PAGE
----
More encrypted data storage ahead for feds?
Castle Muiderslot in Muiden, Holland, and its moat. (Stock image)
It takes more than a moat to protect a castle, especially if it's made of data.
That's according to Mark Day, acting deputy assistant commissioner of Integrated Technology Services at GSA, who voiced a few interesting sound bites at an Aug. 22 IT procurement forum.
Day, fielding a question about cyber-security at the Lowering the Cost of Government with IT Summit in Washington, D.C., said current cyber efforts are not enough to protect sensitive data across the government. He suggested all such data be encrypted unless it is in use.
Day referenced Army Pvt. Manning, recently sentenced to 35 years in prison for leaking classified documents to Wikileaks, and Edward Snowden, the National Security Agency contractor who divulged classified surveillance secrets to the Guardian and Washington Post newspapers. Both, he noted, were insiders – people against whom the large "moat" of on-premise cyber-security does little to defend.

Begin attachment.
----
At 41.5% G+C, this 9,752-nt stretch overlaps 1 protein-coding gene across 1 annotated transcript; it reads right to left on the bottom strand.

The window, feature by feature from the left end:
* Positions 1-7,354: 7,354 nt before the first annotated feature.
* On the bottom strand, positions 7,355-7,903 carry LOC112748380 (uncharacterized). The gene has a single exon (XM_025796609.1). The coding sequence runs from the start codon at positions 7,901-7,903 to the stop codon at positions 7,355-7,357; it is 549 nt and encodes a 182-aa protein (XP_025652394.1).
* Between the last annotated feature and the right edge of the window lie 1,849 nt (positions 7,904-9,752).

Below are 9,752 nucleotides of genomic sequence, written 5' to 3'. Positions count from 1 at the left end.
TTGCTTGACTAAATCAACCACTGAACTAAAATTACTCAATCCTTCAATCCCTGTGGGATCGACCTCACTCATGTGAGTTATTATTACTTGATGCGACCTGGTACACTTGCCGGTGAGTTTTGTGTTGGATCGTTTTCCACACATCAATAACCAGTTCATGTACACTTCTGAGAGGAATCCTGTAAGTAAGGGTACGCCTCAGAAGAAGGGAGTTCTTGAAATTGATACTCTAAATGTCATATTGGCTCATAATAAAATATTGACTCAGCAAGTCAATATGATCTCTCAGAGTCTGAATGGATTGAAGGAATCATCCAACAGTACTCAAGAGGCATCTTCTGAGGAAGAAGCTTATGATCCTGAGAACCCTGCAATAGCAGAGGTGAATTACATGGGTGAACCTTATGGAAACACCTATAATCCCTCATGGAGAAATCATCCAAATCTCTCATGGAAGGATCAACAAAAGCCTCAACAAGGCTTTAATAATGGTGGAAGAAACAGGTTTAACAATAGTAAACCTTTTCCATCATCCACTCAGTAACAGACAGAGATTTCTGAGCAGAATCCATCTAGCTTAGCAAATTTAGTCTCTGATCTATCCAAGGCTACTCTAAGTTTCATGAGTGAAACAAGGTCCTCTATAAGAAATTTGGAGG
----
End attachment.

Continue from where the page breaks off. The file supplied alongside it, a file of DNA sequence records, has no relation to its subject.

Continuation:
"Insider threats have always been and will always be one of our primary issues – can you spell Snowden or Manning?" Day said. "If the moat didn't work, let's look at new models beyond the moat and a stack of paper."
Day questioned why data was ever unencrypted "except when it is used on screen," suggesting it be encrypted at all other times, including when it is essentially "at rest." He hinted there would be problems in such a scenario, though he did not divulge what they would be.
Ultimately, Day said existing cyber-security measures may help keep out the bad guys, but only if those bad guys aren't your guys.
"We're doing a lot of work to build moats," Day said.
And the moats aren't working.
Posted by Frank Konkel on Aug 23, 2013 at 11:36 AM